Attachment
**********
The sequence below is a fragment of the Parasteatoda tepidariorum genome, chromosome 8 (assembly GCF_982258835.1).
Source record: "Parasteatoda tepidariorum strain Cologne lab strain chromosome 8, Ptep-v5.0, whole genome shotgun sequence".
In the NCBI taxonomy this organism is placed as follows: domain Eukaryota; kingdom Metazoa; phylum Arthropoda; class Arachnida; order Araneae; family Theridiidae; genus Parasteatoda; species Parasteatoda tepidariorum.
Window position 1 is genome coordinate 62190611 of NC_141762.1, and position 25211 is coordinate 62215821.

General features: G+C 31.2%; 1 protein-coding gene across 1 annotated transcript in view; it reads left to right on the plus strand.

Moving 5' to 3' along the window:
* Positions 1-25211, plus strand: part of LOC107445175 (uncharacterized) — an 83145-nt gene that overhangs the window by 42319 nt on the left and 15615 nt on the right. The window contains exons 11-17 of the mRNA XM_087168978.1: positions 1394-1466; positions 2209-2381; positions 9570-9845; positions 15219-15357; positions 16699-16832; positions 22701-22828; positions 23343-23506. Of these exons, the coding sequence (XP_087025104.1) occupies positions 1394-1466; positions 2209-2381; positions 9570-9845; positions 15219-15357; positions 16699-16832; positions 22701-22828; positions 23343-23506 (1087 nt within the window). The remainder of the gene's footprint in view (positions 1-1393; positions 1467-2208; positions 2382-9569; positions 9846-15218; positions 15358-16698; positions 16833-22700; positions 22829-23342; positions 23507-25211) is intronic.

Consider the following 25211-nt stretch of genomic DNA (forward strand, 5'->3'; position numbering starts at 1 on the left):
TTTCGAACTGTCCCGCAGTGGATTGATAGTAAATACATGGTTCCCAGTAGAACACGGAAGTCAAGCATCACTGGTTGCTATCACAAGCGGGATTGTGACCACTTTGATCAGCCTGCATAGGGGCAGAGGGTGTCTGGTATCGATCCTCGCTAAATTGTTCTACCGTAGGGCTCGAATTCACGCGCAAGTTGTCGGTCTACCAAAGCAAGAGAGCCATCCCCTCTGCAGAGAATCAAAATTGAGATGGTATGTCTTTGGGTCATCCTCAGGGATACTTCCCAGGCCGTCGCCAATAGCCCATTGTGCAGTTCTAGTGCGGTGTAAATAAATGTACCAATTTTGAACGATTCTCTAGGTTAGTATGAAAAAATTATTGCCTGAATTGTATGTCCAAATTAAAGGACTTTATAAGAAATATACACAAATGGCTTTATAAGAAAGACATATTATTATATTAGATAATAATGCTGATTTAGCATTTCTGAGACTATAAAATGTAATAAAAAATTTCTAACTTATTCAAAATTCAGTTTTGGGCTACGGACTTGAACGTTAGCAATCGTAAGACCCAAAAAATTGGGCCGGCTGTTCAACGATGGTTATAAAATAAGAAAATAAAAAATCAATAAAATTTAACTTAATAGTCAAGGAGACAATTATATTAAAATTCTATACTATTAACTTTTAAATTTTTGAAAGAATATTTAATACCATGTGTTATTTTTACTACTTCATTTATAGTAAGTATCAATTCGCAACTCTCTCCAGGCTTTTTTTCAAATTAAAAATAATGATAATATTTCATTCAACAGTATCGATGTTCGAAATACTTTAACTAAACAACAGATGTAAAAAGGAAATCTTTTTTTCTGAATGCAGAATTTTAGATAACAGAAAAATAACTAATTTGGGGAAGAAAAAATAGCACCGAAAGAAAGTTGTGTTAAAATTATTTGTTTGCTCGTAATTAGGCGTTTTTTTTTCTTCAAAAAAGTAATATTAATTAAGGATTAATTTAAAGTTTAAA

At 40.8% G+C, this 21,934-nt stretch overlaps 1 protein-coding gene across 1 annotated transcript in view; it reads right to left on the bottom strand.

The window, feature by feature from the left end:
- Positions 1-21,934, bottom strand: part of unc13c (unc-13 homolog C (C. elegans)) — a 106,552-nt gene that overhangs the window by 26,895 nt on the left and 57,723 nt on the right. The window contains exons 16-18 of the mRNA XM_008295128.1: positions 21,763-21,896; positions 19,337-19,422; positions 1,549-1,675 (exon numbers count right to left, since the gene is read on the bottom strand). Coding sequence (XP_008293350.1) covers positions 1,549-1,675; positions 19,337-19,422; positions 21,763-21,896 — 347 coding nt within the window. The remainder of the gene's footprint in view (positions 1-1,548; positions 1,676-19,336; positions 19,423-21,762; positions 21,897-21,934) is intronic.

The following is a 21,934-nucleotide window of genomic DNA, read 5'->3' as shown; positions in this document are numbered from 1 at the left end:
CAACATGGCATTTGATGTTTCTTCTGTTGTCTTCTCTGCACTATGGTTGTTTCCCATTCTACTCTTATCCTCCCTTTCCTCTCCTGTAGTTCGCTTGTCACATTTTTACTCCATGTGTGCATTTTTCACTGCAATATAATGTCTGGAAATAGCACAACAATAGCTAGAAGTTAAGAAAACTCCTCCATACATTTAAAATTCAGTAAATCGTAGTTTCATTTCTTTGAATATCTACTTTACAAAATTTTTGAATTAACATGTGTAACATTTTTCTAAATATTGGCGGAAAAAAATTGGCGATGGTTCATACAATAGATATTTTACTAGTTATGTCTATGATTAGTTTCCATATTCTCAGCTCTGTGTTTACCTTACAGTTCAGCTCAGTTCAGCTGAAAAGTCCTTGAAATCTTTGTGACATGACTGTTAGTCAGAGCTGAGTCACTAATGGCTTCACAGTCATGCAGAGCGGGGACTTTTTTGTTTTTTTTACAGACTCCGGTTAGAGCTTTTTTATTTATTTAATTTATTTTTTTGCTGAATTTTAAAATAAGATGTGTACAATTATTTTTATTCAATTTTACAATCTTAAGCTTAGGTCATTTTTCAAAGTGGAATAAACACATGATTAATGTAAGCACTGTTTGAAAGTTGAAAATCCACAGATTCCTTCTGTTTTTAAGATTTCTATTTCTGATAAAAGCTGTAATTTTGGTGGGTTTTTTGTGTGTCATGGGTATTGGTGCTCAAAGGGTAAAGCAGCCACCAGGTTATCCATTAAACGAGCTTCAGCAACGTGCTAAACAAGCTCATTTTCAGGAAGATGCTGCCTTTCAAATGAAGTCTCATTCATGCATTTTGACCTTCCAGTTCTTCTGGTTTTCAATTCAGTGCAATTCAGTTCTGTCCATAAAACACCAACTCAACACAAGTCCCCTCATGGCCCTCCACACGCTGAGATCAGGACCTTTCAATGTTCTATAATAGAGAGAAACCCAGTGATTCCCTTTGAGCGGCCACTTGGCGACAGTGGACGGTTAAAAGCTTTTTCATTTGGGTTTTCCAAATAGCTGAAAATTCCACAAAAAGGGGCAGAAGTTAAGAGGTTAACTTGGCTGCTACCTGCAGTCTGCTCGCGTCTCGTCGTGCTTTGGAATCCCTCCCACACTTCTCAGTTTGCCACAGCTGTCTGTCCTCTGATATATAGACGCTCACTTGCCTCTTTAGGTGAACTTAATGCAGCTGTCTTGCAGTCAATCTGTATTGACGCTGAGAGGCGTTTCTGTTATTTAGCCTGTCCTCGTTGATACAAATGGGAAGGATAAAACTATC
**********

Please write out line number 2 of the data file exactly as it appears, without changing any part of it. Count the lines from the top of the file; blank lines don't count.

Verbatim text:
Source record: "Parasteatoda tepidariorum strain Cologne lab strain chromosome 8, Ptep-v5.0, whole genome shotgun sequence".